This paper explores the political difficulties of treaty reform in the context of five pending revisions under the rules of the Treaty of Lisbon. It first looks at the Deauville Declaration and its translation into political and legal reality. The second part is dedicated to the four other treaty revisions on the European agenda. Finally, it focuses on some of the potential problems in the ratification phase.
The Deauville Declaration of Chancellor Merkel and President Sarkozy represents the most visible of the five treaty changes on the table since the Lisbon Treaty came into effect. This treaty change cannot increase Union’s powers. Even if it was feasible to write a treaty change in such a way that would include both a provision on the suspension of the voting rights (using the Art. 7 TEU) and provisions establishing “a permanent and robust framework to ensure orderly crisis management in the future”, the idea of suspending voting rights should be dropped. It is antagonising many national governments and could trigger – largely unwanted – referenda and court cases. It is important, however, to insert into the treaties an EFSF-type solution to equip the EU with a mechanism to address future crises.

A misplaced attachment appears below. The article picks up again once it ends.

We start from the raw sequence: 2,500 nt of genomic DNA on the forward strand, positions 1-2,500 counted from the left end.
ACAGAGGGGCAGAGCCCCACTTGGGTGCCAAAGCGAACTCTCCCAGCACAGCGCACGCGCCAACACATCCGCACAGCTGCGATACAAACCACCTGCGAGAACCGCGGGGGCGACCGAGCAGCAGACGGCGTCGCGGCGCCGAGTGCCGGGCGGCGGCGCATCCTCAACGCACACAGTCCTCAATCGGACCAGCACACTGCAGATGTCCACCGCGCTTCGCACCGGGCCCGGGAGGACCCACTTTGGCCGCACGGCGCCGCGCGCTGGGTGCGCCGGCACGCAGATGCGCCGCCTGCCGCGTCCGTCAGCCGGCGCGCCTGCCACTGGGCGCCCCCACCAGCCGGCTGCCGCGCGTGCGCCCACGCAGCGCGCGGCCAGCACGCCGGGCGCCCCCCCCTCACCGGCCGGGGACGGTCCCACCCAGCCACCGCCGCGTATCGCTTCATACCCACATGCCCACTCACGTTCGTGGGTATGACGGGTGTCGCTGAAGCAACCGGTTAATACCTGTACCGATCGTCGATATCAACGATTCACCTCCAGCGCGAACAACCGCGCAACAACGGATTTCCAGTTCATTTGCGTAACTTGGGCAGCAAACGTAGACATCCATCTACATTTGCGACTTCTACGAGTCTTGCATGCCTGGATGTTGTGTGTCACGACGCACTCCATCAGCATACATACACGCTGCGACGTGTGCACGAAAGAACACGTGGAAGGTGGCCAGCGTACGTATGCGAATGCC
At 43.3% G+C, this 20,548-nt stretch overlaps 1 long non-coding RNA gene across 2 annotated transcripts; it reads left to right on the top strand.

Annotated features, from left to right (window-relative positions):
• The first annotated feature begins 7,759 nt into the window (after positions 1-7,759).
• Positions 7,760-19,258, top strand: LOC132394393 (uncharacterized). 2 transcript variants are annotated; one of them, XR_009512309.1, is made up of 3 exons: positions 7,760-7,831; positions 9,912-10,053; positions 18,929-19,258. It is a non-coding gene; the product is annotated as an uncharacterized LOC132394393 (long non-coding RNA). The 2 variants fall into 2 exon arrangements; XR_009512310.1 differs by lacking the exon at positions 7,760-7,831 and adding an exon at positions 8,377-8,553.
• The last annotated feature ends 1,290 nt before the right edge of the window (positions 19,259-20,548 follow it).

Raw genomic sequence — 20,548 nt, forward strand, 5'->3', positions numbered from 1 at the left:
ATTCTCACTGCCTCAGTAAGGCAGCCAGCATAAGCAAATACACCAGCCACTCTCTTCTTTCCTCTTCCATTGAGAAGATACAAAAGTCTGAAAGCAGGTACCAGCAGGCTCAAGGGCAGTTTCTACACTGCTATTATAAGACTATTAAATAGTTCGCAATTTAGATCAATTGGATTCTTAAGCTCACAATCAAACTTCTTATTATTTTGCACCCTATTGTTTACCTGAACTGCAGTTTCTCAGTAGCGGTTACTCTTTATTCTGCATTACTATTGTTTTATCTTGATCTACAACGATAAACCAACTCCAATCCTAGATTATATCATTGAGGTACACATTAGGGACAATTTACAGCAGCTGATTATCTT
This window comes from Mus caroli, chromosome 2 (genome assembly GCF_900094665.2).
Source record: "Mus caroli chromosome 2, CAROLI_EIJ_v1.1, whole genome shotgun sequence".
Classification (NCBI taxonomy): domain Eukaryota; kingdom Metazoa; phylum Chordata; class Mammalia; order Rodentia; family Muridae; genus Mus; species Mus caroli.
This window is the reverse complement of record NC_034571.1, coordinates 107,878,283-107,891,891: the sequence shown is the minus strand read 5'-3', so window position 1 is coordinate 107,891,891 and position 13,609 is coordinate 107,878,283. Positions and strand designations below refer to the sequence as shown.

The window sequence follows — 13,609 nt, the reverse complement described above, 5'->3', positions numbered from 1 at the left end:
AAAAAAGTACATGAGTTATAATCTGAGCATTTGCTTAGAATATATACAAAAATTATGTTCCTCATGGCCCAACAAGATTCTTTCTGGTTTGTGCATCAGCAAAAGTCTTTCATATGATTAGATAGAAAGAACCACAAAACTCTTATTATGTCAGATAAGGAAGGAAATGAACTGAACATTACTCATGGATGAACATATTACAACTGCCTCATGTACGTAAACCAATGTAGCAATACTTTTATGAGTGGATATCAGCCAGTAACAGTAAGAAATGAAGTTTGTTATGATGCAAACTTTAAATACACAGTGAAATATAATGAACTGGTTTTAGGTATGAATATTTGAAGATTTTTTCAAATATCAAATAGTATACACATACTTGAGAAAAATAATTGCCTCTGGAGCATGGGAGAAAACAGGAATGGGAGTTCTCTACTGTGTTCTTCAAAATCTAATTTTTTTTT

Piotr Maciej Kaczy?ski is a Research Fellow at CEPS and Peadar ó Broin is an Associate Research Fellow at CEPS.